A LIKEABLE but troubled teenager with a history of self-harming when drunk hanged himself at a care home, an inquest heard.

But County Durham coroner Andrew Tweddle could not be sure Paul Mullally intended to die as a result of his actions last September.

The inquest, at Crook Civic Centre on Thursday (July 9), heard that Durham County Council was involved in Paul’s care for some time.

The 16-year-old had moved from foster care to Coxhoe Children’s Home last April to prepare for more independent adult living.

When he failed to answer wake-up calls on Monday, September 29 last year staff entered his room and found him hanging in the shower.

Senior residential worker Jacqueline Fogherty said: “He could be quite easy going, very likeable, had impeccable manners, really funny and good company.

“But there was a Paul who had lots and lots of issues and difficulties.”

Social, alcohol and mental health workers all supported Paul with problems including low self-worth, difficulty socialising with peers and self harm which were exacerbated when he got intoxicated.

Mrs Fogherty said staff regularly searched his room for alcohol, supervised his spending, asked local shops not to serve him and went looking for him if they feared he was out drinking.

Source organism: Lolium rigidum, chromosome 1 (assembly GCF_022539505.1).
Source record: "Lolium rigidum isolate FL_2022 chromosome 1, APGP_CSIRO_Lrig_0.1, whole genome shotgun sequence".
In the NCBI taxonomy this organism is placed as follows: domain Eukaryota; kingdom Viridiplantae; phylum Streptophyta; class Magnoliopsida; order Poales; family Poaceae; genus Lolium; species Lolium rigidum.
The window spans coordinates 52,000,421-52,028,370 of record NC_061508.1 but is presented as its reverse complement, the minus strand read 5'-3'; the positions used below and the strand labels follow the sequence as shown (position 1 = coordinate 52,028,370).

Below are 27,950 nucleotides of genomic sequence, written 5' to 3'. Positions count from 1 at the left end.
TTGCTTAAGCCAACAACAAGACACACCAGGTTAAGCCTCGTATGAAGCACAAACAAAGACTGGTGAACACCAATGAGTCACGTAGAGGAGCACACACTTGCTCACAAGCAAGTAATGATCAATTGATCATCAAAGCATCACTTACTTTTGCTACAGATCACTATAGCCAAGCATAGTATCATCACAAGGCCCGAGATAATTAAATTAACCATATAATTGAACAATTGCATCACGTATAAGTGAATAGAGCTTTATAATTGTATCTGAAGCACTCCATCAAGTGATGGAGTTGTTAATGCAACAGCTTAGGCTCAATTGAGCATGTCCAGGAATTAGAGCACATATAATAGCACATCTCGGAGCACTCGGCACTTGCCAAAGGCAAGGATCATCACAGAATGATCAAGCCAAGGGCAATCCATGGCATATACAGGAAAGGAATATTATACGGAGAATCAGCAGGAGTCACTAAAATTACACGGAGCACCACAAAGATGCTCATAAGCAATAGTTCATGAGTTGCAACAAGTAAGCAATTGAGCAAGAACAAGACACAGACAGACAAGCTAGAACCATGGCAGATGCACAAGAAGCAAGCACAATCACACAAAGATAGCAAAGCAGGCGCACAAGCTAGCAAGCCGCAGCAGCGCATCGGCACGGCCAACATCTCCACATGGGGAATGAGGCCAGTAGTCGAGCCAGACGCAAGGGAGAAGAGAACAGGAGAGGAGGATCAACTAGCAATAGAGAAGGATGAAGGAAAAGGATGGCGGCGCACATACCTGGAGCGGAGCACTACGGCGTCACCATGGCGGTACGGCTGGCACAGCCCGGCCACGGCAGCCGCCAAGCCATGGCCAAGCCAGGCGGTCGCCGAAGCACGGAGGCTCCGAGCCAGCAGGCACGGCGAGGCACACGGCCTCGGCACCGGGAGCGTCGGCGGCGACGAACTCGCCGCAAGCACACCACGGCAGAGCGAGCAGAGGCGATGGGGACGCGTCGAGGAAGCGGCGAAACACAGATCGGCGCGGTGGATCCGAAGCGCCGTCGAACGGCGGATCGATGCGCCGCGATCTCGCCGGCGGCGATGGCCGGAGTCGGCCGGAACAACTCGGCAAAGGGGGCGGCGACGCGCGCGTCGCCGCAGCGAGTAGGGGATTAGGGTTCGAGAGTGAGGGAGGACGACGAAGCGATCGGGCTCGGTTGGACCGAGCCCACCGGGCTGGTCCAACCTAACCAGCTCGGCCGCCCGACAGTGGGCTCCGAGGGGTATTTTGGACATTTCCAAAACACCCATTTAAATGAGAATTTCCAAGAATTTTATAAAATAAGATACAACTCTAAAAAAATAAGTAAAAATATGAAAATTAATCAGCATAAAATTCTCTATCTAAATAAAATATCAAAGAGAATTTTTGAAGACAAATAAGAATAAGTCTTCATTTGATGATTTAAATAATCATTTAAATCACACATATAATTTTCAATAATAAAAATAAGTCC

Police had been involved because he had a habit of absconding and shoplifting alcohol.

In the early hours of the day before his death, police found Paul intoxicated and returned him to the home.

Later on the Sunday he ate lunch and watched TV with staff and other residents and had seemed okay and settled well at bedtime. It later transpired he did go on to drink in a bedroom late at night but it is not known how he got the alcohol or hid it in the house.

Child and adolescent psychiatrist Dr Deborah Routledge treated Paul for depression and anxiety and said over the summer he had been doing reasonably well.

She said Paul would often care more about other people than himself including a ‘cluster’ of youths who self harmed- which agencies have since worked with to prevent repeats of Paul’s deaths.

Paul’s family said it was obvious people had cared about him but hope lessons can be learnt to prevent more young people’s deaths.

His father Patrick Mullally, of Stanley, said: “The key will be changes to do with youngsters’ mental health.”

Recording an open ruling, Mr Tweddle said: “What he did, he did to himself that is absolutely clear, but I cannot be sure he intended to.”